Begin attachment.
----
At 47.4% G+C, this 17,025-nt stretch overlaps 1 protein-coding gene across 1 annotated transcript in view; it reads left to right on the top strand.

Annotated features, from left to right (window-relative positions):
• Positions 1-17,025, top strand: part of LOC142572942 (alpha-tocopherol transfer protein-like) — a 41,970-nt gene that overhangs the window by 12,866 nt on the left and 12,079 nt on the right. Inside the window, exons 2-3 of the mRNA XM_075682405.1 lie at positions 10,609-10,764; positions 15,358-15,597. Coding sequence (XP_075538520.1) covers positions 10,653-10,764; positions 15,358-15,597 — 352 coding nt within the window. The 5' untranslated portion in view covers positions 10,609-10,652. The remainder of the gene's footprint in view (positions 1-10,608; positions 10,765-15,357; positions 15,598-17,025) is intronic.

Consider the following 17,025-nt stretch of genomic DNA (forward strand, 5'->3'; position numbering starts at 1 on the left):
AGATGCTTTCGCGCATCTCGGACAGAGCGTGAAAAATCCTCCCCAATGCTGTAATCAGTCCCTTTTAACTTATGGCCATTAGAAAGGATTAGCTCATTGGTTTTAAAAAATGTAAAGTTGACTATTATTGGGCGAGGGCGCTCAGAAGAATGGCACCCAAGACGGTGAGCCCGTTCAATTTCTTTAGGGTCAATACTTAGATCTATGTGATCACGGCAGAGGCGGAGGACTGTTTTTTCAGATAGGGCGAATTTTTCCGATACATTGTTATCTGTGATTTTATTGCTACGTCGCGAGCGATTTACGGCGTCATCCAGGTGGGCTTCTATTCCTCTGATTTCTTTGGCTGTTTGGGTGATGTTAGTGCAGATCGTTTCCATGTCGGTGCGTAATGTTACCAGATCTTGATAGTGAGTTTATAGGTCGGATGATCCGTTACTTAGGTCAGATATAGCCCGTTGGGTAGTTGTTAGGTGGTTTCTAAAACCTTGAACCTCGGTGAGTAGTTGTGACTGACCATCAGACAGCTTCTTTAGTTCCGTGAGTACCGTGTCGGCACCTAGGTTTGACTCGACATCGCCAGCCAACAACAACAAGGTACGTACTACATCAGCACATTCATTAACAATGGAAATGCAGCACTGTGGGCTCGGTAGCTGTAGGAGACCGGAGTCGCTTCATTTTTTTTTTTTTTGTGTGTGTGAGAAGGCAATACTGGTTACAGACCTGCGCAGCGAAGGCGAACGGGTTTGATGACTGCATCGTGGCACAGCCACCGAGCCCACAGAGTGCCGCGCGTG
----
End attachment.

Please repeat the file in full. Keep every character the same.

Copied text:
At 47.4% G+C, this 17,025-nt stretch overlaps 1 protein-coding gene across 1 annotated transcript in view; it reads left to right on the top strand.

Annotated features, from left to right (window-relative positions):
• Positions 1-17,025, top strand: part of LOC142572942 (alpha-tocopherol transfer protein-like) — a 41,970-nt gene that overhangs the window by 12,866 nt on the left and 12,079 nt on the right. Inside the window, exons 2-3 of the mRNA XM_075682405.1 lie at positions 10,609-10,764; positions 15,358-15,597. Coding sequence (XP_075538520.1) covers positions 10,653-10,764; positions 15,358-15,597 — 352 coding nt within the window. The 5' untranslated portion in view covers positions 10,609-10,652. The remainder of the gene's footprint in view (positions 1-10,608; positions 10,765-15,357; positions 15,598-17,025) is intronic.

Consider the following 17,025-nt stretch of genomic DNA (forward strand, 5'->3'; position numbering starts at 1 on the left):
AGATGCTTTCGCGCATCTCGGACAGAGCGTGAAAAATCCTCCCCAATGCTGTAATCAGTCCCTTTTAACTTATGGCCATTAGAAAGGATTAGCTCATTGGTTTTAAAAAATGTAAAGTTGACTATTATTGGGCGAGGGCGCTCAGAAGAATGGCACCCAAGACGGTGAGCCCGTTCAATTTCTTTAGGGTCAATACTTAGATCTATGTGATCACGGCAGAGGCGGAGGACTGTTTTTTCAGATAGGGCGAATTTTTCCGATACATTGTTATCTGTGATTTTATTGCTACGTCGCGAGCGATTTACGGCGTCATCCAGGTGGGCTTCTATTCCTCTGATTTCTTTGGCTGTTTGGGTGATGTTAGTGCAGATCGTTTCCATGTCGGTGCGTAATGTTACCAGATCTTGATAGTGAGTTTATAGGTCGGATGATCCGTTACTTAGGTCAGATATAGCCCGTTGGGTAGTTGTTAGGTGGTTTCTAAAACCTTGAACCTCGGTGAGTAGTTGTGACTGACCATCAGACAGCTTCTTTAGTTCCGTGAGTACCGTGTCGGCACCTAGGTTTGACTCGACATCGCCAGCCAACAACAACAAGGTACGTACTACATCAGCACATTCATTAACAATGGAAATGCAGCACTGTGGGCTCGGTAGCTGTAGGAGACCGGAGTCGCTTCATTTTTTTTTTTTTTGTGTGTGTGAGAAGGCAATACTGGTTACAGACCTGCGCAGCGAAGGCGAACGGGTTTGATGACTGCATCGTGGCACAGCCACCGAGCCCACAGAGTGCCGCGCGTG